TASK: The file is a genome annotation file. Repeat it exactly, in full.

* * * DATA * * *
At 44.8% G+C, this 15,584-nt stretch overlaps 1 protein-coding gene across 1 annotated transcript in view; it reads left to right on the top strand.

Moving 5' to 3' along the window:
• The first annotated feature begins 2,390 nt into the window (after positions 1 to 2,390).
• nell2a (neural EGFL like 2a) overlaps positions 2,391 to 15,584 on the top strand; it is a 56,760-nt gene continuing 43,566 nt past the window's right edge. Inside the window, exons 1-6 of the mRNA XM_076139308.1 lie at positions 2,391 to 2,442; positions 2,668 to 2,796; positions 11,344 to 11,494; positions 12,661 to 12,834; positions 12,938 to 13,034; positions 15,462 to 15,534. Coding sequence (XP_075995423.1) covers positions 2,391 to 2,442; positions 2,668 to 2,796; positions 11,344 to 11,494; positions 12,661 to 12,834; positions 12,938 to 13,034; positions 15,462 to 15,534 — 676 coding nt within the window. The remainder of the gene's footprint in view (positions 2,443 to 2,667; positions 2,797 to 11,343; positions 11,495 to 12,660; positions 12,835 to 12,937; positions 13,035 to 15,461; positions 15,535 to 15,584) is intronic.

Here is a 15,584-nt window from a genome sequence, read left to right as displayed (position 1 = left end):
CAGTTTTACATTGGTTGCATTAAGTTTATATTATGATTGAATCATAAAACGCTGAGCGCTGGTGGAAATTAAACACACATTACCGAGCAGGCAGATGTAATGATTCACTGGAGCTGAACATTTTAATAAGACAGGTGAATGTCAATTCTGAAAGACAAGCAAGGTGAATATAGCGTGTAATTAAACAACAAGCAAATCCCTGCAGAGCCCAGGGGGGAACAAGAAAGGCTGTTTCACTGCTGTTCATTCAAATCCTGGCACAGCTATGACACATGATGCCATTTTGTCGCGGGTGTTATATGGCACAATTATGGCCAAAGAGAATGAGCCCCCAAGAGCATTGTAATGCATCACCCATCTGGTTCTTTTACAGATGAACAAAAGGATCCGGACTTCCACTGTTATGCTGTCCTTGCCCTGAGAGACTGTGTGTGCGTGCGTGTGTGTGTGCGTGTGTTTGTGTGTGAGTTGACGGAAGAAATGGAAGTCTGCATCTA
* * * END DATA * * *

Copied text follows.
At 44.8% G+C, this 15,584-nt stretch overlaps 1 protein-coding gene across 1 annotated transcript in view; it reads left to right on the top strand.

Moving 5' to 3' along the window:
• The first annotated feature begins 2,390 nt into the window (after positions 1 to 2,390).
• nell2a (neural EGFL like 2a) overlaps positions 2,391 to 15,584 on the top strand; it is a 56,760-nt gene continuing 43,566 nt past the window's right edge. Inside the window, exons 1-6 of the mRNA XM_076139308.1 lie at positions 2,391 to 2,442; positions 2,668 to 2,796; positions 11,344 to 11,494; positions 12,661 to 12,834; positions 12,938 to 13,034; positions 15,462 to 15,534. Coding sequence (XP_075995423.1) covers positions 2,391 to 2,442; positions 2,668 to 2,796; positions 11,344 to 11,494; positions 12,661 to 12,834; positions 12,938 to 13,034; positions 15,462 to 15,534 — 676 coding nt within the window. The remainder of the gene's footprint in view (positions 2,443 to 2,667; positions 2,797 to 11,343; positions 11,495 to 12,660; positions 12,835 to 12,937; positions 13,035 to 15,461; positions 15,535 to 15,584) is intronic.

Here is a 15,584-nt window from a genome sequence, read left to right as displayed (position 1 = left end):
CAGTTTTACATTGGTTGCATTAAGTTTATATTATGATTGAATCATAAAACGCTGAGCGCTGGTGGAAATTAAACACACATTACCGAGCAGGCAGATGTAATGATTCACTGGAGCTGAACATTTTAATAAGACAGGTGAATGTCAATTCTGAAAGACAAGCAAGGTGAATATAGCGTGTAATTAAACAACAAGCAAATCCCTGCAGAGCCCAGGGGGGAACAAGAAAGGCTGTTTCACTGCTGTTCATTCAAATCCTGGCACAGCTATGACACATGATGCCATTTTGTCGCGGGTGTTATATGGCACAATTATGGCCAAAGAGAATGAGCCCCCAAGAGCATTGTAATGCATCACCCATCTGGTTCTTTTACAGATGAACAAAAGGATCCGGACTTCCACTGTTATGCTGTCCTTGCCCTGAGAGACTGTGTGTGCGTGCGTGTGTGTGTGCGTGTGTTTGTGTGTGAGTTGACGGAAGAAATGGAAGTCTGCATCTA